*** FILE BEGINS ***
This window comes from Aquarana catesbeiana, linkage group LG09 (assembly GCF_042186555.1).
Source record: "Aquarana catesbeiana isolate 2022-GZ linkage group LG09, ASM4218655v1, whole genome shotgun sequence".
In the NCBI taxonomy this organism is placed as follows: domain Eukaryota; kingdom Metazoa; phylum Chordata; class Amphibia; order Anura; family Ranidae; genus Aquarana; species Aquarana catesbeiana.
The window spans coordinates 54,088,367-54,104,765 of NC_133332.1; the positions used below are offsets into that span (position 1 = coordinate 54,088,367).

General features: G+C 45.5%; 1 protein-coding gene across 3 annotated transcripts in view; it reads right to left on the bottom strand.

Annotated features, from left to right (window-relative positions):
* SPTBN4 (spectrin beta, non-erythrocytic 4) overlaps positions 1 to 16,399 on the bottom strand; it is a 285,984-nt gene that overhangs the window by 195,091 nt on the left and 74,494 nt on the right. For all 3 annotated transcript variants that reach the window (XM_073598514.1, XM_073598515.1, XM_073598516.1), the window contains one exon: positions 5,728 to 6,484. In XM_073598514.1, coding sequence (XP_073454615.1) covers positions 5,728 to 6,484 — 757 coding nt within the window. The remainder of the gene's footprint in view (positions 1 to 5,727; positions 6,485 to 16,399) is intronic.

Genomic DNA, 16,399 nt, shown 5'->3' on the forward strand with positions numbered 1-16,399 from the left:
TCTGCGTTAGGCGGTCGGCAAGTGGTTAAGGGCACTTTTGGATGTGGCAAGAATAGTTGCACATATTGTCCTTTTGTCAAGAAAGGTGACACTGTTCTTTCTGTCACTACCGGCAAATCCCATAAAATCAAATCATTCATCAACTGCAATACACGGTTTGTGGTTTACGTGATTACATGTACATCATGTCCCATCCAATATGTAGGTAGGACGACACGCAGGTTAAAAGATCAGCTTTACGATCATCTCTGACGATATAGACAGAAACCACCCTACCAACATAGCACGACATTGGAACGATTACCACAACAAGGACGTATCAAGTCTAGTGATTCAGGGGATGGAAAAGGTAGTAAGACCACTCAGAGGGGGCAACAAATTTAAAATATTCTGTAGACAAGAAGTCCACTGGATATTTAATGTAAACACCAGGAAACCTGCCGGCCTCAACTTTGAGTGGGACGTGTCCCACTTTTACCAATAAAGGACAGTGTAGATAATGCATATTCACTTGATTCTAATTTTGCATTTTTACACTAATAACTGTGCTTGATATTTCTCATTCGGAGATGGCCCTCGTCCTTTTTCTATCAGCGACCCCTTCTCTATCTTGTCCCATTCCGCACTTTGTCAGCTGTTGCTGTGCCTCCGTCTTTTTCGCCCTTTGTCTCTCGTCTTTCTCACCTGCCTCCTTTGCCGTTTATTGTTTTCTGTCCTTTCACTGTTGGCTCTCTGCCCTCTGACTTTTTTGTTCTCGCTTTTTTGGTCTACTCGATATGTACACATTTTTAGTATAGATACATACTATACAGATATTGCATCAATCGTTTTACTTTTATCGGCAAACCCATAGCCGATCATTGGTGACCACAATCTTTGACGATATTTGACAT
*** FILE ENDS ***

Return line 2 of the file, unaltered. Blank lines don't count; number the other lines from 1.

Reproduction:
Source record: "Aquarana catesbeiana isolate 2022-GZ linkage group LG09, ASM4218655v1, whole genome shotgun sequence".